Woodchat Shrike in Rochford, Essex

As I drove back from Frampton yesterday I was half tempted to divert to Rochford but I was simply too tired so went to bed last night hoping the reported Woodchat Shrike would stay another day and sure enough it did. 

On arrival the safe viewing distance had been established by others so I set up the scope and enjoyed very good views of the smart adult bird but because of the distance the camera was only used to produce a record shot or two. The bird was sheltering from the wind so sitting low down in the Blackthorn to launch the occasional attack. It's always nice to bump into a few of the local guys but as a small crowd slowly gathered some started to set their own new shorter safe distance so I decided to call it a day and headed to Wallasea just a couple of miles down the road. Time was limited but I did pick up a few views of Corn Bunting for another year tick and from the sea wall just a single Whimbrel of note.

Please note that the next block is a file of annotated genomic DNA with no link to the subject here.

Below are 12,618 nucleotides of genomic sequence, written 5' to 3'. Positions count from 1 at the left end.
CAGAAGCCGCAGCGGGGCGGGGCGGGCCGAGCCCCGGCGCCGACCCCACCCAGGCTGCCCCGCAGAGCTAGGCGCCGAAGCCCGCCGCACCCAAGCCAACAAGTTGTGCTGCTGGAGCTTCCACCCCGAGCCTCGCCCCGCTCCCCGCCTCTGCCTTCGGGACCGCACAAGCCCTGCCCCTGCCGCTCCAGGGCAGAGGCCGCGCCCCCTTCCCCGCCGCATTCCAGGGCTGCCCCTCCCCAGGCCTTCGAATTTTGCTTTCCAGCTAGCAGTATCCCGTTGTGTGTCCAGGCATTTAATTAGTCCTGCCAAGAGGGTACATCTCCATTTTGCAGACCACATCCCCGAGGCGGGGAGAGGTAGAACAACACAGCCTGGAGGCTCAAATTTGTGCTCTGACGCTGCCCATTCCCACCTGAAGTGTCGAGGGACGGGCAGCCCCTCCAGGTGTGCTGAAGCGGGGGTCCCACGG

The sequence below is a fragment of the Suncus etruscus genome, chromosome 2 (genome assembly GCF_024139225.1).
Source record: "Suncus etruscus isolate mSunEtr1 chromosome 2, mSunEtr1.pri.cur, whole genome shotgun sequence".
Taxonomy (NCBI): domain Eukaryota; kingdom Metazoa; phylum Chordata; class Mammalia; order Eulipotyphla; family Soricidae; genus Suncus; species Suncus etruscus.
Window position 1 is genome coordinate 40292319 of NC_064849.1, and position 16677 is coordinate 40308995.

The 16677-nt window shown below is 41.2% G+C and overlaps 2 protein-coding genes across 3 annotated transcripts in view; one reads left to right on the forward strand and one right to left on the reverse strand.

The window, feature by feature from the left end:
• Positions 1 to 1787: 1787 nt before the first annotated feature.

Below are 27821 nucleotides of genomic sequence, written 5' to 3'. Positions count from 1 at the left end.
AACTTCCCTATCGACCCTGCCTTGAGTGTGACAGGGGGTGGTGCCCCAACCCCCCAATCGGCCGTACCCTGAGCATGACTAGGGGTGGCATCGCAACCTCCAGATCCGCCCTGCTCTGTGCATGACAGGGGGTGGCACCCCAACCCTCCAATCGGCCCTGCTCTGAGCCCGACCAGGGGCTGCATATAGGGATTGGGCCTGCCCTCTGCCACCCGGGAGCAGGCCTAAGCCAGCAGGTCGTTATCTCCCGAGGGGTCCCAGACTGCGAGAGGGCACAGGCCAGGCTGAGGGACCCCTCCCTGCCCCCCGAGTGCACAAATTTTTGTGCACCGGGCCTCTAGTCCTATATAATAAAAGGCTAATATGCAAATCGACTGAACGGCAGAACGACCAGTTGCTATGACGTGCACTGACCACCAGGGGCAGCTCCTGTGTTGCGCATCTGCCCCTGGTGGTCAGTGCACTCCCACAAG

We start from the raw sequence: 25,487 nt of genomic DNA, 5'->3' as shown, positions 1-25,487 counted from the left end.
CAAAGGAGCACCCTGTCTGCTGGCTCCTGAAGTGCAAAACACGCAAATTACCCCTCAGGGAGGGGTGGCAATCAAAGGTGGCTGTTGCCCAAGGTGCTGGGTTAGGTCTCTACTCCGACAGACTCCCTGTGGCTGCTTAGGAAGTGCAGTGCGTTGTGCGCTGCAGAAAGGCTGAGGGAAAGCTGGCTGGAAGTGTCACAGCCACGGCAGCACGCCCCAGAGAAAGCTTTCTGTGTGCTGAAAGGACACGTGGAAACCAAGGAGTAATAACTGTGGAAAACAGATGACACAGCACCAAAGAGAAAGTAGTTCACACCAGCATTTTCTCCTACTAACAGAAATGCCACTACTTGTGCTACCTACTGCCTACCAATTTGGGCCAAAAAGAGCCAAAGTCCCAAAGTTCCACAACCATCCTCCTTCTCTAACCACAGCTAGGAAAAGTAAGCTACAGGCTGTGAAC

Corn Bunting at Wallasea

Corn Bunting

Woodchat Shrike

The small twitch we left behind

Woodchat Shrike (and this is after a heavy crop)

Home for lunch with the year list now sitting at a recovering 181

This was only the second Woodchat I've ever seen in Essex and the last one was taken by a Sparrowhawk (Rettendon 2011) so I'm hoping this one does better. My last UK Woodchat was September 2017 (Chipping Sodbury) so I was due one but it's great to have one in the home county again.

Sunday, 2 May 2021

A refreshing morning at Frampton marsh

Arriving at Frampton marsh for 7am this morning it was calm and bright with hardly a ripple in the water where Avocet, Dunlin and Ruff fed close to the rear car park. From the mound opposite we found a sleeping Jack Snipe but our main target was Dotterel so we climbed the bank and started the long walk to the far corner finding Whimbrel, Short-eared Owl and Marsh Harrier along the way. A Wood Sandpiper was close to the fence line so we paused to enjoy that for a while before marching on before we found the Dotterel in a small flock of Golden Plover and Ruff but it remained a little distant. Two Yellow Wagtails and a flock of Brents made up the rest of our interest on this half of the reserve.